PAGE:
In 2019 we completed a project to help the Small Blue Butterfly on the Surrey Downs. The project has helped to create an extensive network of sites between Guildford and Box Hill, with individual butterflies now more able to move between different areas and sites, enabling the creation of a strong and sustainable metapopulation.
The Small Blue is Britain’s smallest butterfly and is listed as a species of principal importance for biodiversity conservation under Section 41 of the Natural Environment and Rural Communities Act 2006 (previously highlighted as Priority Species under the UK Biodiversity Action Plan).
Since 1979, this lovely little butterfly has suffered a 34% decline across the UK (United Kingdom Butterfly Monitoring Scheme 2018). In Surrey the Small Blue distribution is also declining, with the remaining sites become more isolated and remote. At the start of the 20th century it was described as common, but in Surrey is now found in just 26 locations across the county.
The project focused on establishing a series of habitat stepping-stones to permanently link up the colonies on the North Downs between Guildford and Box Hill (16km, 10 miles).
Chalk Carpet moth
Lace Border moth
- Creating bare-ground patches from dense scrub and thick grasses, to providing bare ground to stimulate germination of Kidney Vetch (the foodplant of the Small Blue).
- Seeding and plug planting of Kidney Vetch on sites where the foodplant is absent or is scattered and sparse.
- Creation of butterfly banks on unvegetated sites such as old quarries to provide topographical diversity and different aspects, which can also be seeded or plug planted.
- Recruiting volunteers to help with practical management and monitoring; establishing volunteer community groups at some sites.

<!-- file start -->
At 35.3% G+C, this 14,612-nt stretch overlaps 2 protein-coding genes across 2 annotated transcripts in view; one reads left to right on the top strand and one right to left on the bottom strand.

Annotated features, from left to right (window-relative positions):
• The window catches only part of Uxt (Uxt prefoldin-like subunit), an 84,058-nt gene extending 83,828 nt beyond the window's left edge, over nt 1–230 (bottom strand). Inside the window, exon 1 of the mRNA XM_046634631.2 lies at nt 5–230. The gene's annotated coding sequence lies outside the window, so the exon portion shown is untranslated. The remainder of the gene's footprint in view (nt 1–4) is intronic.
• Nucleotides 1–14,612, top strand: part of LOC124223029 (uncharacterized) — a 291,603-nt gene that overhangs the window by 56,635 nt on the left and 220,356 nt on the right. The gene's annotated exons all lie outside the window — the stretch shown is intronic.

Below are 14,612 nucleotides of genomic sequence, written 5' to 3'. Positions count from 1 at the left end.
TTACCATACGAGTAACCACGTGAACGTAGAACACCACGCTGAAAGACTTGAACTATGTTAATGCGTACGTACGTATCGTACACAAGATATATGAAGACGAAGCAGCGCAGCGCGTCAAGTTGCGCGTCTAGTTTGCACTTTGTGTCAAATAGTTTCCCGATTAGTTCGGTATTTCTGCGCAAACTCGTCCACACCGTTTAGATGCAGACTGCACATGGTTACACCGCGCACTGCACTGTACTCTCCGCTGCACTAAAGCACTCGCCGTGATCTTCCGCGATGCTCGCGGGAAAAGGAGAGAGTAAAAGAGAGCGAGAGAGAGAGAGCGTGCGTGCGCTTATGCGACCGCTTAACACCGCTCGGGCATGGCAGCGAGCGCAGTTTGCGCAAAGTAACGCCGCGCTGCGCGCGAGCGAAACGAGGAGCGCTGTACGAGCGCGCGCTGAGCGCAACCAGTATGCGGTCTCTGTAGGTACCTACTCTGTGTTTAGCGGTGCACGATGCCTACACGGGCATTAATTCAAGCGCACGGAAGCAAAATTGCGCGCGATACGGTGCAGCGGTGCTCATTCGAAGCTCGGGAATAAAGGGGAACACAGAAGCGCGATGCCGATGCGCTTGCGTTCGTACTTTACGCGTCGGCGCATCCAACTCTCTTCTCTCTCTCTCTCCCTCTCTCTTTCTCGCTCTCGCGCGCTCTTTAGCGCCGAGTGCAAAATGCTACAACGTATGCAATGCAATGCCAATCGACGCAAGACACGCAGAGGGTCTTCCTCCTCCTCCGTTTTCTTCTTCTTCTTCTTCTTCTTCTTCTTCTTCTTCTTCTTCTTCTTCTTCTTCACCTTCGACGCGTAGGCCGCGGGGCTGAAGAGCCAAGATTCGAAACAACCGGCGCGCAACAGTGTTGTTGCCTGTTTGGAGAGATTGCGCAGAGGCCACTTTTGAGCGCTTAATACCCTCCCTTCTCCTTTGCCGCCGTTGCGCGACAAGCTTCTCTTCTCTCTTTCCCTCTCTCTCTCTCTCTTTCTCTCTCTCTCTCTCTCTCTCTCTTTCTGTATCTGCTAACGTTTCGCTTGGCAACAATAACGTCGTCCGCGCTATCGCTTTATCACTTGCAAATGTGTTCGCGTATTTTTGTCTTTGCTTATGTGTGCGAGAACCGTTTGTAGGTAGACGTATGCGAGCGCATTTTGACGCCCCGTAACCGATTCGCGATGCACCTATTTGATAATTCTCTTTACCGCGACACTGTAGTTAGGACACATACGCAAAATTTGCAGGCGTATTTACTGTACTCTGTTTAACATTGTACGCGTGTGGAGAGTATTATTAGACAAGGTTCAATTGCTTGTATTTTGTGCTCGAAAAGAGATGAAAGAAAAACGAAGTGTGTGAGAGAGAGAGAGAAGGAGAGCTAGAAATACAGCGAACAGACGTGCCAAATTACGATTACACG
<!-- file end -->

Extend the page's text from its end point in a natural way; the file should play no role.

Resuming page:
- Engaging with local communities across the Surrey North Downs through a programme of public events and promotional activities.
- Organising and running management and monitoring workshops.
We delivered 81 habitat management work parties with volunteers. More than 60 different volunteers contributed 1,191 days of volunteer work. These tasks involved primarily bare ground creation, scrub management, sowing Kidney Vetch seeds, weeding around seedlings, erecting fencing around scrapes as protection form rabbits and livestock.
We have produced a Guide to Habitat Management for the Small Blue to be shared with our partner conservation organisations and other BC Branches.
Over 18.5 hectares of land was managed by the project to favour Small Blues – increasing the bare ground resource available and managing young scrub and invasive species such as Buddleia and Cotoneaster.
Specialist contractors delivered large-scale scrub management, bare-ground creation, ‘wildflower plots’ suitable for cultivation of Kidney Vetch, and fencing exclosures to protect the new plots.
186 bare ground plots were created across the project area, in order to cultivate Kidney Vetch from locally sourced seed. 15 Scrape stewards have volunteered to visit these scrapes a few times each year to weed them, seed them, monitor their progress, create species lists, and report back any issues such as damage to scrapes/ grazing pressure on Kidney Vetch.
There were 8 survey days, including egg searches, habitat assessments and butterfly survey days. Volunteers have been trained up on species ID.
A team of 4 volunteers have been trained and equipped to carry on leading the valuable work of the project by becoming Task Leaders, collaborating with the project partners to lead more volunteer work parties on these sites into the future.
The Surrey and SW London Branch of BC now has a more active volunteer force on the North Downs, equipped with all the tools and equipment they need to continue the legacy of the project.
The success of the project was made possible by partnership working. We worked with many different organisations and land managers, including Guildford Borough Council, Surrey Wildlife Trust and National Trust, also with the Albury Estate and Albury Organic Vineyard, Rosamund Trust and Denbies Wine Estates.
Butterfly Conservation would like to thank our project funders:-
- Veolia Environmental Trust
- Surrey Community Foundation
- Surrey Hills AONB
- Surrey and SW London Branch of Butterfly Conservation
- Individual donations from members and legacies
- The Lower Mole Project
- West Surrey Natural History Society
- Parish Councils of Shere, Abinger and West Horsley.
We are grateful to the project funders, to the project partners and to our dedicated volunteers. Without these this important project would not have been possible.